Sunday, September 28, 2014

First Date

His pinkie was startlingly warm when it brushed hers. He was gracefully, deliberately, accidental in every touch; the kindness both thrilled and confused her. The men — boys — she normally dated were crafty and obtrusive, grasping her shoulder and rubbing her arm roughly, drawing her whole body in like prey to be devoured. He was unhurried. At the restaurant he sat back, eyes intent but leaving enough space that she, for once, was the one to lean in, to lay her hand on the cloth in an open - and ultimately unanswered - invitation. At the movie theater they shared a popcorn and rather than manufacturing an opportunity he waited for her to withdraw before plunging his own hand in to the buttery mess.

She invited him in as soon as he parked in front of her house. She was curious, and attracted, and a little bit nervous that he didn’t feel the same. His sudden grin was reassuring. Of course he’d love to walk her to the door, but he didn’t dare come in. Too tempting, he said with a slow, hot, smile. Something deep inside fluttered, and she had trouble drawing the next breath. Could they just sit together for a while on her porch swing?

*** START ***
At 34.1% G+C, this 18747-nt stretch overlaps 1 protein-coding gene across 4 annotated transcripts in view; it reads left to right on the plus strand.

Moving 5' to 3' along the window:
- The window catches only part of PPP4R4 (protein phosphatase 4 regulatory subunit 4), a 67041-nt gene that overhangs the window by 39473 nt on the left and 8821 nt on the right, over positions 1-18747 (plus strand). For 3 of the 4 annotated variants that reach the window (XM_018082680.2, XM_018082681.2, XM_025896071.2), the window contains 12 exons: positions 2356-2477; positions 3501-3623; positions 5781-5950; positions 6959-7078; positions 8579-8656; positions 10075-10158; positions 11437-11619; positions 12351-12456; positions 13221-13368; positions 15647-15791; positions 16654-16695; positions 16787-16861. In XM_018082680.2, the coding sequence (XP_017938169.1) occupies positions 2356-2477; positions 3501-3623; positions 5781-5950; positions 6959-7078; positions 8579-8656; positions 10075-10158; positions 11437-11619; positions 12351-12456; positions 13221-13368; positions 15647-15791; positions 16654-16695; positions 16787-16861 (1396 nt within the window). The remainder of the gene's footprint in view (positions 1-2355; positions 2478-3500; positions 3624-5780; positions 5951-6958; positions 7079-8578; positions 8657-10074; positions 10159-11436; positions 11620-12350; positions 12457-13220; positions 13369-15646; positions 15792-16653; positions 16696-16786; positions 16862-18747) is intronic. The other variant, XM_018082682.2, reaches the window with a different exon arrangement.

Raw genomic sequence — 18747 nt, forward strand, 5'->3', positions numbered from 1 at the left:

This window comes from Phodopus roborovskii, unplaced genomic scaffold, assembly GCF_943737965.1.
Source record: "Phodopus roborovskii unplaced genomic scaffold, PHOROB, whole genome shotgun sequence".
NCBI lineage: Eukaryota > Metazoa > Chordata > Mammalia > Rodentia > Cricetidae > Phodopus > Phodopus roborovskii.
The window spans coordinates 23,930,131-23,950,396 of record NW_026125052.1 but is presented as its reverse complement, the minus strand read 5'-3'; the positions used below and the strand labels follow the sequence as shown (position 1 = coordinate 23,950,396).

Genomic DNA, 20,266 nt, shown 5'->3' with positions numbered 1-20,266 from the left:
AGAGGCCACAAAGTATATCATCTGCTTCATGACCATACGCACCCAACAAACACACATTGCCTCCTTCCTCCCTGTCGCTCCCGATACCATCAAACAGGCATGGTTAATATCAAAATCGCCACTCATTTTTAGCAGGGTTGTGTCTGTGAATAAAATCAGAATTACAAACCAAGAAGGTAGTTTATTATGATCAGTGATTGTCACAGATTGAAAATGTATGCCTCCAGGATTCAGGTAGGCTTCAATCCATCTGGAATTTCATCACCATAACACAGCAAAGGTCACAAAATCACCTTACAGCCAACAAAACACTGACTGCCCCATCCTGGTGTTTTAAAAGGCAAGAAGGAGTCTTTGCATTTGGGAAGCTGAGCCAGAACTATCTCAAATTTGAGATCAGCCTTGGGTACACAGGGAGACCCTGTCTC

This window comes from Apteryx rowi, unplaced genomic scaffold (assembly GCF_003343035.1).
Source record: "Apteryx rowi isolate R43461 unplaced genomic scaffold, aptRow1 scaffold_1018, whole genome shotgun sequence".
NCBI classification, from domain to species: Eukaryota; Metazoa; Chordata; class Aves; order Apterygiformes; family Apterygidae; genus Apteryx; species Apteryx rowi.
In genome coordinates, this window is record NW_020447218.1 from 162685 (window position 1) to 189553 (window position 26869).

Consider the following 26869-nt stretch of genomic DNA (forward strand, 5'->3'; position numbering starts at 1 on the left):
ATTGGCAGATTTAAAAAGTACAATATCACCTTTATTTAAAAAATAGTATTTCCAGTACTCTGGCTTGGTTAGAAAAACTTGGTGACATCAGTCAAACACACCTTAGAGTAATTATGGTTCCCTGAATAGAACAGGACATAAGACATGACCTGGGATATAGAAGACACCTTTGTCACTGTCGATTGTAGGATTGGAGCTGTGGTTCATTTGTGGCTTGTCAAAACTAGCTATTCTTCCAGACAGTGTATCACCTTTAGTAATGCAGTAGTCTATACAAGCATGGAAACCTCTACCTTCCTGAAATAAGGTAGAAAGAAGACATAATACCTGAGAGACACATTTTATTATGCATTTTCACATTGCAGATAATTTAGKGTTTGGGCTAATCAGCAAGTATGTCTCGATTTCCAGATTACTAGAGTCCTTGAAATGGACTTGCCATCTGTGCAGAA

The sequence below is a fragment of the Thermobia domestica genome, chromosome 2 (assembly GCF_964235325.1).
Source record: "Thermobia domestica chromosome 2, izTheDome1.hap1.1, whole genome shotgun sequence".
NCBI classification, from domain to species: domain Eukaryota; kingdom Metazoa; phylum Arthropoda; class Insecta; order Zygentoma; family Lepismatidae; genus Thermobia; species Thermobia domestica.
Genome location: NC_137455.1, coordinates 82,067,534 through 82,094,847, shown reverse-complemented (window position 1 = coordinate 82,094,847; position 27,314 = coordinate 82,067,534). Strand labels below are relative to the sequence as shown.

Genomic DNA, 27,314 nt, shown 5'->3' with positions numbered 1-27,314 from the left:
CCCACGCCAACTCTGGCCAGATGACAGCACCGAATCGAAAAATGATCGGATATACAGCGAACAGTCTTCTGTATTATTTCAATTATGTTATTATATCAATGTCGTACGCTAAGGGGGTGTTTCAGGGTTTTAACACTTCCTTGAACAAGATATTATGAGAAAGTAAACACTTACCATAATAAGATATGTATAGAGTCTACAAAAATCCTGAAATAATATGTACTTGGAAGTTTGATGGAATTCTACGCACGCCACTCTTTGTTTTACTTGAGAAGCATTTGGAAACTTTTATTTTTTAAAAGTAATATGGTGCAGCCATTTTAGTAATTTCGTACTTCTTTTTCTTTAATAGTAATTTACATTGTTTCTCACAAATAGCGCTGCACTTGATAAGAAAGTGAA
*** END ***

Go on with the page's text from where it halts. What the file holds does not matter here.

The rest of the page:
So they sat, and his pinkie brushed hers, and then their hands were resting next to each other. All her attention was on that single line of heat where skin met skin, so she only barely felt the wind pick up, only absently heard the clanking of the wooden wind chimes. Which is why his yelp seemed so very loud, and the sudden leap to his feet was so unnerving. 

He was pale. His eyes were fixed on the corner of the porch where the wind chimes swung erratically into the light shining from the kitchen. He stepped forward, raising a trembling hand, then dropped it again. “They’re, they’re dolls!” he gasped. He turned and stared at her, then took a step backward. “What? Why would you do that?” he didn’t wait for an answer, but stepped to the stairs. “They looked like hollow children, in the darkness.” He said nothing further as he walked to his car. She rubbed her hand where they had touched, then walked over to the chimes — wooden baby dolls, unstuffed and strung up by their necks to blow and knock in the wind. She stilled the bodies, and listened in the silence as he drove away.

Written in response to a prompt by Bliss

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